Fall seven times, stand up eight

Do you ever feel that reaching minimalism is two steps forward, one step backward?

That getting to a point where you have “enough and no more” is a struggle?

I feel that way sometimes. When I first decided that minimalism was for me, I thought it would be easy. I figured I’d just cull all the junk, sell the stuff I didn’t need and – hey, presto! – I’d be a minimalist. Insta-minimalista!

It didn’t quite happen that way.

We learn what we see.

We live in a consumer culture, and I come from a particularly consumerist family. My family buys stuff to prove our love for each other. My mother shops to make herself happy, and buys toys for my kids to show how she cares.

That’s not a bad thing, and she’s a wonderful person. Don’t get me wrong. But unfortunately I picked up those same shopping, consumer-y habits from her. I learned to shop when I was down, and buy stuff for others to show my love for them. I learned what I saw.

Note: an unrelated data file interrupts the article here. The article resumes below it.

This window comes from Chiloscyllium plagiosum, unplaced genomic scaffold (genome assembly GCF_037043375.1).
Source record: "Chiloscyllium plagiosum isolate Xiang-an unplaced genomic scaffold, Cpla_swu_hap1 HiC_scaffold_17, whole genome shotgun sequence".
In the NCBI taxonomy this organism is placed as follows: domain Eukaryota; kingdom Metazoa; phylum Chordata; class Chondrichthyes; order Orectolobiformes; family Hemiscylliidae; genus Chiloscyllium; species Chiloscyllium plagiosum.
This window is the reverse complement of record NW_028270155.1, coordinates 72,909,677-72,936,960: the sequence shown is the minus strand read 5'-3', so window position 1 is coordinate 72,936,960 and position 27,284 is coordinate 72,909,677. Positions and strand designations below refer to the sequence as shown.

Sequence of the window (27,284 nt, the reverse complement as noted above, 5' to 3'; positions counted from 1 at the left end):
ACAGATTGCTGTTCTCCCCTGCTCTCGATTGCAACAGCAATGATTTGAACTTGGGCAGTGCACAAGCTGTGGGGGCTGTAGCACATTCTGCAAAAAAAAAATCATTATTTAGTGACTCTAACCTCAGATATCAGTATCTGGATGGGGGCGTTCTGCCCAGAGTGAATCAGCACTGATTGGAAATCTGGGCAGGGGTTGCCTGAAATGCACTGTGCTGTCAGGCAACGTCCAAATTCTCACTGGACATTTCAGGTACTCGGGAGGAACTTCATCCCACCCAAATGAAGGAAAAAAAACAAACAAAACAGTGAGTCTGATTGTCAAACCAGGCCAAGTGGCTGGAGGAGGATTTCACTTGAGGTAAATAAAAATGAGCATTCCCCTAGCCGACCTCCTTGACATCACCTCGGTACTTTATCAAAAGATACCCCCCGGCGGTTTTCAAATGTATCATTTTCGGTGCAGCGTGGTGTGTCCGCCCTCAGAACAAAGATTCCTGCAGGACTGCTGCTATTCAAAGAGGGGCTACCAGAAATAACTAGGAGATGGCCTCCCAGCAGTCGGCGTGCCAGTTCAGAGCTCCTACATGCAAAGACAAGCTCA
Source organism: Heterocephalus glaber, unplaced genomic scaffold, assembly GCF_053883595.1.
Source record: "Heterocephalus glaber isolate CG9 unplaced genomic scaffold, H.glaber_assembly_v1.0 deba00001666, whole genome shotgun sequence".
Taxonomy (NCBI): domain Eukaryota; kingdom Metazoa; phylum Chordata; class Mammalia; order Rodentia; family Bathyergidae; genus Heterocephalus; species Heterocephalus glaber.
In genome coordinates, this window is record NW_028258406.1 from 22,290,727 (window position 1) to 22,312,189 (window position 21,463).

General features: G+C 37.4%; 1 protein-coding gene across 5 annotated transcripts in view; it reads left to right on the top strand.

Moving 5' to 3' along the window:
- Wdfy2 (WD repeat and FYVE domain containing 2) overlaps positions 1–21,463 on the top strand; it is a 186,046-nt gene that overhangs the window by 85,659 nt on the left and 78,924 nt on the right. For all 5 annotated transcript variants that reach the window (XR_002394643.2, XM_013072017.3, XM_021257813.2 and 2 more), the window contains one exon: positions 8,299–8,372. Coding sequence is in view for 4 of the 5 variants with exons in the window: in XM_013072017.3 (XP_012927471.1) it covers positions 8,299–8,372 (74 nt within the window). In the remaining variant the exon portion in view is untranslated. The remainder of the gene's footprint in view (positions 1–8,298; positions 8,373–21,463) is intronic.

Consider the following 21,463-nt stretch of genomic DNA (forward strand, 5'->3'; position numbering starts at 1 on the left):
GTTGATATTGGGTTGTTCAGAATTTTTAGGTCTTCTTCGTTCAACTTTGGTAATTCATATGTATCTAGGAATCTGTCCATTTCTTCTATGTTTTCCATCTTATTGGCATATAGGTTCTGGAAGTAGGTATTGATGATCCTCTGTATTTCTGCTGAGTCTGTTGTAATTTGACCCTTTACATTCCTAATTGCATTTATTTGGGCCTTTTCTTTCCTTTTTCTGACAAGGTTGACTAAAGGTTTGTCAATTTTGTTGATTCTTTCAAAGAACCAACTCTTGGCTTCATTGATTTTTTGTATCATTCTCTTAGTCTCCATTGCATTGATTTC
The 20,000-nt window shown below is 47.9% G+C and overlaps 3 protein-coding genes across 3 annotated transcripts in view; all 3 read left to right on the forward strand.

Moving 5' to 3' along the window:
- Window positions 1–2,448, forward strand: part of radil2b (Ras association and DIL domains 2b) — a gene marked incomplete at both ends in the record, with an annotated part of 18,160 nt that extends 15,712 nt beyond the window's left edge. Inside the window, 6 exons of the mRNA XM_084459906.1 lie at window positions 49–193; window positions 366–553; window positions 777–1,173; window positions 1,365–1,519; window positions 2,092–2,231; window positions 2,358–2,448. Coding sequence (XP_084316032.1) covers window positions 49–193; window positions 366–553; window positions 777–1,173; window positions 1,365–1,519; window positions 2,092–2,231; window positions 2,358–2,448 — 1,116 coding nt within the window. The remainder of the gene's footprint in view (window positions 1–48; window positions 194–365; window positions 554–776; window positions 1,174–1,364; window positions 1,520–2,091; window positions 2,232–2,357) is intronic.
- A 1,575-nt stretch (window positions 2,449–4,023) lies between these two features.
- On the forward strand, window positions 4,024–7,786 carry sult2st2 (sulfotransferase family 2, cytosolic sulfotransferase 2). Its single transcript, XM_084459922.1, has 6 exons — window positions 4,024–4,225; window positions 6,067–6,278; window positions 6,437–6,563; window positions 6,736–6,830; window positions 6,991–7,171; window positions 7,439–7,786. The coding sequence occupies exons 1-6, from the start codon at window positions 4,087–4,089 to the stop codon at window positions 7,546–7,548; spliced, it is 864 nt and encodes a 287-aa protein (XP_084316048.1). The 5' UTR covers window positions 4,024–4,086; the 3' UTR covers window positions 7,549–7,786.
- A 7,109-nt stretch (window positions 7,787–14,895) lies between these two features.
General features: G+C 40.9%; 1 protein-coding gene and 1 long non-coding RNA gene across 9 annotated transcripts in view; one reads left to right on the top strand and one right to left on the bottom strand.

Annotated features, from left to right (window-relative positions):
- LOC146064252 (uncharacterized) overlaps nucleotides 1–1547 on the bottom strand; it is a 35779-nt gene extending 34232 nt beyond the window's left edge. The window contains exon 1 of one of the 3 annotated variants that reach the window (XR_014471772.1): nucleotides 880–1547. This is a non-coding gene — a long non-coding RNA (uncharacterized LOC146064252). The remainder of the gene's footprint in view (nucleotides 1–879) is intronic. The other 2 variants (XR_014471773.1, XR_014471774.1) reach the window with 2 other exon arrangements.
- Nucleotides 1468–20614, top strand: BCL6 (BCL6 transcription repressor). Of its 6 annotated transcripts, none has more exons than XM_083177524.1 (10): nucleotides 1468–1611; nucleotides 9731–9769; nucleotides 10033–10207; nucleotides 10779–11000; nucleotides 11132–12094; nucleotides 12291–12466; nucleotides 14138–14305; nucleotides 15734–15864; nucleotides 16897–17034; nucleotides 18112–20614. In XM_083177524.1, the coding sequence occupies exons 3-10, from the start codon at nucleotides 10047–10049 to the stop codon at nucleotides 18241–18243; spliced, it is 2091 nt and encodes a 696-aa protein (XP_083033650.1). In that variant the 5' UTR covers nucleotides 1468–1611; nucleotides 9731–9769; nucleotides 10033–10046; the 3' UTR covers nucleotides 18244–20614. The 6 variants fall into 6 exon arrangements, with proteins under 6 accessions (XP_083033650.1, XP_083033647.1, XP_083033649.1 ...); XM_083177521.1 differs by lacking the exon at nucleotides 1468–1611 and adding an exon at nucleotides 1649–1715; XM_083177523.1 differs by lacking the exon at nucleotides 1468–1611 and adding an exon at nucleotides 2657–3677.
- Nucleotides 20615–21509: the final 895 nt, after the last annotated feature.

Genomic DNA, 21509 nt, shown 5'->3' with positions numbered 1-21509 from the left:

And when I decided I had too much stuff, and wanted less in my life, I found it very hard to change.


I’d start with the best intentions, but soon I’d find myself out shopping for something new. I’d realise I just needed this or I just had to replace that. There was always a need for more. There was always a way to use up every last cent I had.

Consumerism filled every aspect of my life and home

I’d even find myself buying replacements for food we hadn’t eaten yet. That toothpaste tube that was 1/4 full? Better buy the next tube now, so we’ve got some more for when it empties! I’d get this odd joy in using up the last bit of soap or last squeeze of toothpaste or shampoo. Because then I could use the new one.

I don’t understand it even now, but maybe you’ve felt something similar. It’s the joy of consumerism. Addiction to using new stuff. It made me feel special, and valued, to be using something new.

I don’t get it, but by trying to explain it here, I’m trying to understand and come to terms with it.